Concentration, Distraction, and Higher Ed

This post grows out of an informal conversation this morning in the T.E.C.H. Playground about study & writing habits, digital devices, and work in higher education.David Levy at the University of Washington asks his students to sit quietly before beginning each class period–a brief period of meditation or simple quietness with no interactions between each other or via technology. His aim is to help students find balance between thought processes and abundant information & media saturation. Here’s the story via The Chronicle.

I discussed this article with undergraduate and graduate students and asked: how do you study? when you need to concentrate on a task, what steps do you take to reduce digital or personal distractions? Responses included finding a separate physical space (computer lab, coffee shop, here in the Playground), setting timers for work time and rest/online breaks, and noise-cancelling headphones with digital devices kept at a unusable distance. The students mentioned a strong desire to stay connected while studying. Here’s another article on digital distractions.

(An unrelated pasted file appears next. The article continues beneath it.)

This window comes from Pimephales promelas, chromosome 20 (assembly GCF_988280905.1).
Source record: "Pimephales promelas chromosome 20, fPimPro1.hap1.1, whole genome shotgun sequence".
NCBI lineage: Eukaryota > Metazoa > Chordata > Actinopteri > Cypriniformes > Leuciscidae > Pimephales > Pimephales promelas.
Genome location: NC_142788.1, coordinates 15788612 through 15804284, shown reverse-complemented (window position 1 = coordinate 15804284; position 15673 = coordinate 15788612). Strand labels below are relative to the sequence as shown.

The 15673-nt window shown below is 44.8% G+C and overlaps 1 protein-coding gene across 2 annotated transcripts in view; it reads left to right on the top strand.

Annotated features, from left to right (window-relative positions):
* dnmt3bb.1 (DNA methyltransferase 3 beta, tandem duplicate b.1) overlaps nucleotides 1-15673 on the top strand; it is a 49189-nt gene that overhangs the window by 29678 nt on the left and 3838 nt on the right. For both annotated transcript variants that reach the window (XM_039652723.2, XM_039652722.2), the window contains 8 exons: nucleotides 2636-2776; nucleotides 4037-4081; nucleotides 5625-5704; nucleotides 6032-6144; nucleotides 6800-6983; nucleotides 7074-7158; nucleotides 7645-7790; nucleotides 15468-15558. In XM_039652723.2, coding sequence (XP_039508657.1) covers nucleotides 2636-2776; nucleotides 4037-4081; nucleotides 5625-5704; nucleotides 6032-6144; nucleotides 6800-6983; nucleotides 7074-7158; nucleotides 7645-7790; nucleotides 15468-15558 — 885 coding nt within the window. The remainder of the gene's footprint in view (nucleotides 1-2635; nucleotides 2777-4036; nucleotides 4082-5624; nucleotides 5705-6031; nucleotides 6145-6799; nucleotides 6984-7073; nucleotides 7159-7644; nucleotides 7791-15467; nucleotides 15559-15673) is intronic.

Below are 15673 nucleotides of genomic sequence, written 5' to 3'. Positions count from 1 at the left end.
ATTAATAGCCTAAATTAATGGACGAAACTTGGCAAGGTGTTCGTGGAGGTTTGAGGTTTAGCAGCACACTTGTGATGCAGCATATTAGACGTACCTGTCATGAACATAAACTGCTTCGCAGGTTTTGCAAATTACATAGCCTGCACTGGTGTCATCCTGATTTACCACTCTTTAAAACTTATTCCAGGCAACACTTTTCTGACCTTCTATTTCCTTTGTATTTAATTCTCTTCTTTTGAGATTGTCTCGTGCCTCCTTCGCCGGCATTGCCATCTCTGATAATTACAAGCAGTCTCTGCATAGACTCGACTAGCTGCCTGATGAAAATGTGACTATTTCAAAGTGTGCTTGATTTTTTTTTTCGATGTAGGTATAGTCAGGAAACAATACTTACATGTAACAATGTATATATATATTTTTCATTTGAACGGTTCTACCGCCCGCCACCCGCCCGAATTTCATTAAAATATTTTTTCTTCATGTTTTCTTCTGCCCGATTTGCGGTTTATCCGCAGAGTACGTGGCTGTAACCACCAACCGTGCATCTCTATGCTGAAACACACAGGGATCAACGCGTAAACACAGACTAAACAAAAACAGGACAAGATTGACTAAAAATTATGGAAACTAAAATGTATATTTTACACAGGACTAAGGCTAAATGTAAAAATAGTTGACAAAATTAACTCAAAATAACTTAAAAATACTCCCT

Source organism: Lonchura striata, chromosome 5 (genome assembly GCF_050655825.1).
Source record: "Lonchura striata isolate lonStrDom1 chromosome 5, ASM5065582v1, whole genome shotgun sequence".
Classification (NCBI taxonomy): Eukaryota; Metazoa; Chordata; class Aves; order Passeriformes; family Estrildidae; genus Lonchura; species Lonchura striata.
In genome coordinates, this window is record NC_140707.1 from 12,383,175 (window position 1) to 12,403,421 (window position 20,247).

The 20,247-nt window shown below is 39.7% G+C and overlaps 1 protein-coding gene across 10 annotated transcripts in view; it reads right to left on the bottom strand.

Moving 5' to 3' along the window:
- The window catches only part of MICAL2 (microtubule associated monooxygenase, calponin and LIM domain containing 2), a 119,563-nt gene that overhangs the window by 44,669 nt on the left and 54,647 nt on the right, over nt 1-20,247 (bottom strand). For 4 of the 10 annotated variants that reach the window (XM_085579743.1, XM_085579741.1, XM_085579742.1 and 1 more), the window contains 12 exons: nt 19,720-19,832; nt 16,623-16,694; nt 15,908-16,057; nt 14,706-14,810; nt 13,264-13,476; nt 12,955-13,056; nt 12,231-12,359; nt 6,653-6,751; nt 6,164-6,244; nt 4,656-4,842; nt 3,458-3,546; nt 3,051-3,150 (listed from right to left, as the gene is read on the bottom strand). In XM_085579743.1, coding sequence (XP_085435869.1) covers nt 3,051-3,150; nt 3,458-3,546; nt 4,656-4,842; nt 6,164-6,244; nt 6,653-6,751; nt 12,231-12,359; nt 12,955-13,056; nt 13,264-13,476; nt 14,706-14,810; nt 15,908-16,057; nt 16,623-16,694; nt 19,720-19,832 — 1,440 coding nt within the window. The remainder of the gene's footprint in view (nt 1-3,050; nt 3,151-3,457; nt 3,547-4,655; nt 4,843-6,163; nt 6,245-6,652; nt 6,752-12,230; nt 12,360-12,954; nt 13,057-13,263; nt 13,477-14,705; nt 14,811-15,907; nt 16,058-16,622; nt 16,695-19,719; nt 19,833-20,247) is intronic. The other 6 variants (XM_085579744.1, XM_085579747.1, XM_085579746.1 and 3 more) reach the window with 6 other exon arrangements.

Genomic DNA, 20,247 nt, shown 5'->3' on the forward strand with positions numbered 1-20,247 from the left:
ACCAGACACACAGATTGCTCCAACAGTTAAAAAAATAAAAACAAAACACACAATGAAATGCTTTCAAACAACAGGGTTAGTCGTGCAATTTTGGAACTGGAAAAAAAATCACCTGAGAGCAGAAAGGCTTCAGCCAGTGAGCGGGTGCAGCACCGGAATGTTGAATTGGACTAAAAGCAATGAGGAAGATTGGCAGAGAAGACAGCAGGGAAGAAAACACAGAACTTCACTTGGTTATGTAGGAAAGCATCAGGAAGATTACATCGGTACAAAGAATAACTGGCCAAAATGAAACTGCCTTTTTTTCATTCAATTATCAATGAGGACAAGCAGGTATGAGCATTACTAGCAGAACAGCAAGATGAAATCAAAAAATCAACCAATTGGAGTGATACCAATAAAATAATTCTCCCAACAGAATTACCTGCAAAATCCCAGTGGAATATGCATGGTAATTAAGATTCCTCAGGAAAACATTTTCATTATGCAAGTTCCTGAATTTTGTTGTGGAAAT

I asked: for which apps have you turned on Notifications or Alerts on your mobile devices? I heard: Texting (the most repeated response), email, GroupMe, Twitter, Facebook, Instagram, Snapchat, ESPN, TriviaCrack, Reddit, AppUpdates, Weather, podcasts, Google Opinion Rewards, and TimeHop.

What digital distractions do you encounter or find yourself falling into? Are the distractions from studying, writing, and work harmful? How can we help students and ourselves overcome distractions if they adversely affect their and our abilities to study, write, and work?



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